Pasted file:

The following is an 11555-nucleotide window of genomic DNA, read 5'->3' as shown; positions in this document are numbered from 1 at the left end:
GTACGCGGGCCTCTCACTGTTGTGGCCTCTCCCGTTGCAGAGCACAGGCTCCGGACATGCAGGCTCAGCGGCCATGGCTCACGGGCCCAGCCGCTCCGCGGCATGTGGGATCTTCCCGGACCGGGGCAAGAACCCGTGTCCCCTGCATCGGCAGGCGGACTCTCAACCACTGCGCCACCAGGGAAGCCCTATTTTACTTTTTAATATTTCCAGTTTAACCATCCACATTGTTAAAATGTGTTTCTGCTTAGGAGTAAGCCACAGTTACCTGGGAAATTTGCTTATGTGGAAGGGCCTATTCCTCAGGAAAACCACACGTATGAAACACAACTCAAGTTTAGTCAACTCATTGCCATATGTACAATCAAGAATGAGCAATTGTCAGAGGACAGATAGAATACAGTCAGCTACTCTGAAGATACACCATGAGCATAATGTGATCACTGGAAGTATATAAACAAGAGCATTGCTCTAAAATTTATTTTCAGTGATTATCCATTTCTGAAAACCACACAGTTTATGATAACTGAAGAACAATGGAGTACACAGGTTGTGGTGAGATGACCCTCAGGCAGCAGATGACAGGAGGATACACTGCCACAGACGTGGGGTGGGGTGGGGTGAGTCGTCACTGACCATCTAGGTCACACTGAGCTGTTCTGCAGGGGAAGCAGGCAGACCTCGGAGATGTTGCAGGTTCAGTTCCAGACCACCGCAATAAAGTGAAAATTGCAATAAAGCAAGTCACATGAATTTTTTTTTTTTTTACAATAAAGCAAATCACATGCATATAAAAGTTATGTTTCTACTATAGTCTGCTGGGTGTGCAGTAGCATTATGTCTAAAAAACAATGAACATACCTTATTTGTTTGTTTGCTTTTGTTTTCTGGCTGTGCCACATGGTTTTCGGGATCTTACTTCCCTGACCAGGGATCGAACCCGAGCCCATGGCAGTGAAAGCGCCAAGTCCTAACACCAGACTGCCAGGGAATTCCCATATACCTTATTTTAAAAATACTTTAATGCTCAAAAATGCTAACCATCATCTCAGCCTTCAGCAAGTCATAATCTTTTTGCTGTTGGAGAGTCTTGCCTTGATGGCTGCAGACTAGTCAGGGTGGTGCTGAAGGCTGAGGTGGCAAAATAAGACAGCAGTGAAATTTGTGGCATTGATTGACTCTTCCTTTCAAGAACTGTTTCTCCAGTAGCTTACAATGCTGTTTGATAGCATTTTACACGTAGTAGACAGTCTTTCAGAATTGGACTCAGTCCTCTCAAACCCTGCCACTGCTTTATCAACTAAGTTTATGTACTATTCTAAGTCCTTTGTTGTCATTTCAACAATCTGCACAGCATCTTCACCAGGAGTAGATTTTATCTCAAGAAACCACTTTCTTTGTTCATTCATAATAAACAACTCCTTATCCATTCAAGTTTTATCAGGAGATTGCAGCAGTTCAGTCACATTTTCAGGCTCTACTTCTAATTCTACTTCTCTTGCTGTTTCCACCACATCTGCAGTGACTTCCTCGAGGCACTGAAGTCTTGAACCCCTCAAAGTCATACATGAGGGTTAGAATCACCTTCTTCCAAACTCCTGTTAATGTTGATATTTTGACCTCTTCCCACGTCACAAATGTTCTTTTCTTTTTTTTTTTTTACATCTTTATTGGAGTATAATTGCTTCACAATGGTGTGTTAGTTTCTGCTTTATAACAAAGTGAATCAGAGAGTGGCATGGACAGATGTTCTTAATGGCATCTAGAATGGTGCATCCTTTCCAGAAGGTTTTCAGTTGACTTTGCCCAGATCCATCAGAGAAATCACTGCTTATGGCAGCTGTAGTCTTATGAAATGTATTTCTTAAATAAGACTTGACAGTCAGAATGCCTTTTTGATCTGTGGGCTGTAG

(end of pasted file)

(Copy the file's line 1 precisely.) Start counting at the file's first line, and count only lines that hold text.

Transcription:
The following is an 11555-nucleotide window of genomic DNA, read 5'->3' as shown; positions in this document are numbered from 1 at the left end: